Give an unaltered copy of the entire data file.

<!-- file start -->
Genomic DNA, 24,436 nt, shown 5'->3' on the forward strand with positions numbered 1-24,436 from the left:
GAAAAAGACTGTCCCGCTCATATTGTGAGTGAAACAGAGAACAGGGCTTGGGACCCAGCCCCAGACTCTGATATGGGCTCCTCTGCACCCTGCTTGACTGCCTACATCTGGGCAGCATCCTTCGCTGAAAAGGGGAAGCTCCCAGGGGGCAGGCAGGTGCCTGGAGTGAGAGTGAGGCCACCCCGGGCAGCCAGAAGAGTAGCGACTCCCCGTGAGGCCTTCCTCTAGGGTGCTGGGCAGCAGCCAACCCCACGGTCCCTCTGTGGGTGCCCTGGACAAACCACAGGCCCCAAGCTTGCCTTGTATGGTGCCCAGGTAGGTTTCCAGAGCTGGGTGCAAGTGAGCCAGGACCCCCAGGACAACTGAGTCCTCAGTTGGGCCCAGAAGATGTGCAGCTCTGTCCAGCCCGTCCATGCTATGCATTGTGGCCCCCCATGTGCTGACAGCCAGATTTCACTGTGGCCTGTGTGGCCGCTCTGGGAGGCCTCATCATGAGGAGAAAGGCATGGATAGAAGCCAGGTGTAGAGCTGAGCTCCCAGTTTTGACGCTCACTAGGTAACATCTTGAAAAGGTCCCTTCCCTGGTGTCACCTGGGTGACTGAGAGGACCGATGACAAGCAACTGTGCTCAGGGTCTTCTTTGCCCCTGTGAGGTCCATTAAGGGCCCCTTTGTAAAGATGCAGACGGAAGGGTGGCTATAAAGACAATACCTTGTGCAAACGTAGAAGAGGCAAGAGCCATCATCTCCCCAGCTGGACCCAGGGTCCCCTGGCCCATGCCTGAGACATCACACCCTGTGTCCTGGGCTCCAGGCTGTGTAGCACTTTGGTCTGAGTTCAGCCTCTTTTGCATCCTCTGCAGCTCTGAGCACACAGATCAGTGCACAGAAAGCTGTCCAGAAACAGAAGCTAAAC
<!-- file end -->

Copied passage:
Genomic DNA, 24,436 nt, shown 5'->3' on the forward strand with positions numbered 1-24,436 from the left:
GAAAAAGACTGTCCCGCTCATATTGTGAGTGAAACAGAGAACAGGGCTTGGGACCCAGCCCCAGACTCTGATATGGGCTCCTCTGCACCCTGCTTGACTGCCTACATCTGGGCAGCATCCTTCGCTGAAAAGGGGAAGCTCCCAGGGGGCAGGCAGGTGCCTGGAGTGAGAGTGAGGCCACCCCGGGCAGCCAGAAGAGTAGCGACTCCCCGTGAGGCCTTCCTCTAGGGTGCTGGGCAGCAGCCAACCCCACGGTCCCTCTGTGGGTGCCCTGGACAAACCACAGGCCCCAAGCTTGCCTTGTATGGTGCCCAGGTAGGTTTCCAGAGCTGGGTGCAAGTGAGCCAGGACCCCCAGGACAACTGAGTCCTCAGTTGGGCCCAGAAGATGTGCAGCTCTGTCCAGCCCGTCCATGCTATGCATTGTGGCCCCCCATGTGCTGACAGCCAGATTTCACTGTGGCCTGTGTGGCCGCTCTGGGAGGCCTCATCATGAGGAGAAAGGCATGGATAGAAGCCAGGTGTAGAGCTGAGCTCCCAGTTTTGACGCTCACTAGGTAACATCTTGAAAAGGTCCCTTCCCTGGTGTCACCTGGGTGACTGAGAGGACCGATGACAAGCAACTGTGCTCAGGGTCTTCTTTGCCCCTGTGAGGTCCATTAAGGGCCCCTTTGTAAAGATGCAGACGGAAGGGTGGCTATAAAGACAATACCTTGTGCAAACGTAGAAGAGGCAAGAGCCATCATCTCCCCAGCTGGACCCAGGGTCCCCTGGCCCATGCCTGAGACATCACACCCTGTGTCCTGGGCTCCAGGCTGTGTAGCACTTTGGTCTGAGTTCAGCCTCTTTTGCATCCTCTGCAGCTCTGAGCACACAGATCAGTGCACAGAAAGCTGTCCAGAAACAGAAGCTAAAC